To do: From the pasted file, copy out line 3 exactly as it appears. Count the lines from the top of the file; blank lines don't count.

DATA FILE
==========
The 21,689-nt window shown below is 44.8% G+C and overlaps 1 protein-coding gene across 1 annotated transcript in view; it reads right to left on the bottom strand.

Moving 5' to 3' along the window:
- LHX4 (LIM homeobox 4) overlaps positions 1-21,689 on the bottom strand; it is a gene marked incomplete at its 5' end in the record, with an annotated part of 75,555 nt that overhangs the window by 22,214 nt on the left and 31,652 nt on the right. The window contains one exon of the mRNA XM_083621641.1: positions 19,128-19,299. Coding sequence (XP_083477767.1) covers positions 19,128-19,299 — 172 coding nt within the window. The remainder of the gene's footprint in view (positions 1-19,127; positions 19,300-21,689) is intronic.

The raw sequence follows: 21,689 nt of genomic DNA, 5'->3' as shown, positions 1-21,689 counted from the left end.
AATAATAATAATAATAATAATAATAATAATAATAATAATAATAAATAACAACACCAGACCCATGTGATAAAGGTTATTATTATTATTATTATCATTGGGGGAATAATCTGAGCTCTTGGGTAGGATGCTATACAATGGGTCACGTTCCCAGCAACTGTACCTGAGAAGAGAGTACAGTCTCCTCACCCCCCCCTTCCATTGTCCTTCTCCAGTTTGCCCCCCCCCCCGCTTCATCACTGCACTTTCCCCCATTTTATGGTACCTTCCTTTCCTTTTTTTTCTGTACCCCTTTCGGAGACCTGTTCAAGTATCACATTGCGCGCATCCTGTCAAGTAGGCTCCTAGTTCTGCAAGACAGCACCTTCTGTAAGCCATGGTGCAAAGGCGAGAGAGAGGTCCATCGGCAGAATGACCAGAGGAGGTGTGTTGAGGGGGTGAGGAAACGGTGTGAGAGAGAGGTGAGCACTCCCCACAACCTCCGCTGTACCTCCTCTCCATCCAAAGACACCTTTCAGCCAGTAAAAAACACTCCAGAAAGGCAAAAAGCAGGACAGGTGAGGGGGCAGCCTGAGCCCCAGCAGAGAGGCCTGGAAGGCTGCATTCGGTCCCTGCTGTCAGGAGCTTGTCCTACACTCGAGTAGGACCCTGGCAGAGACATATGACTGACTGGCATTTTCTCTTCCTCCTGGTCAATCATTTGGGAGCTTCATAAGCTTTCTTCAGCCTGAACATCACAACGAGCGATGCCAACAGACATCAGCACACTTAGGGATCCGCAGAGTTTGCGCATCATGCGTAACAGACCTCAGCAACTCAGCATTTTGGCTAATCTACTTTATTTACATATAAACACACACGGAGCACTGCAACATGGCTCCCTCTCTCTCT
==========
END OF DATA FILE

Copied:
- LHX4 (LIM homeobox 4) overlaps positions 1-21,689 on the bottom strand; it is a gene marked incomplete at its 5' end in the record, with an annotated part of 75,555 nt that overhangs the window by 22,214 nt on the left and 31,652 nt on the right. The window contains one exon of the mRNA XM_083621641.1: positions 19,128-19,299. Coding sequence (XP_083477767.1) covers positions 19,128-19,299 — 172 coding nt within the window. The remainder of the gene's footprint in view (positions 1-19,127; positions 19,300-21,689) is intronic.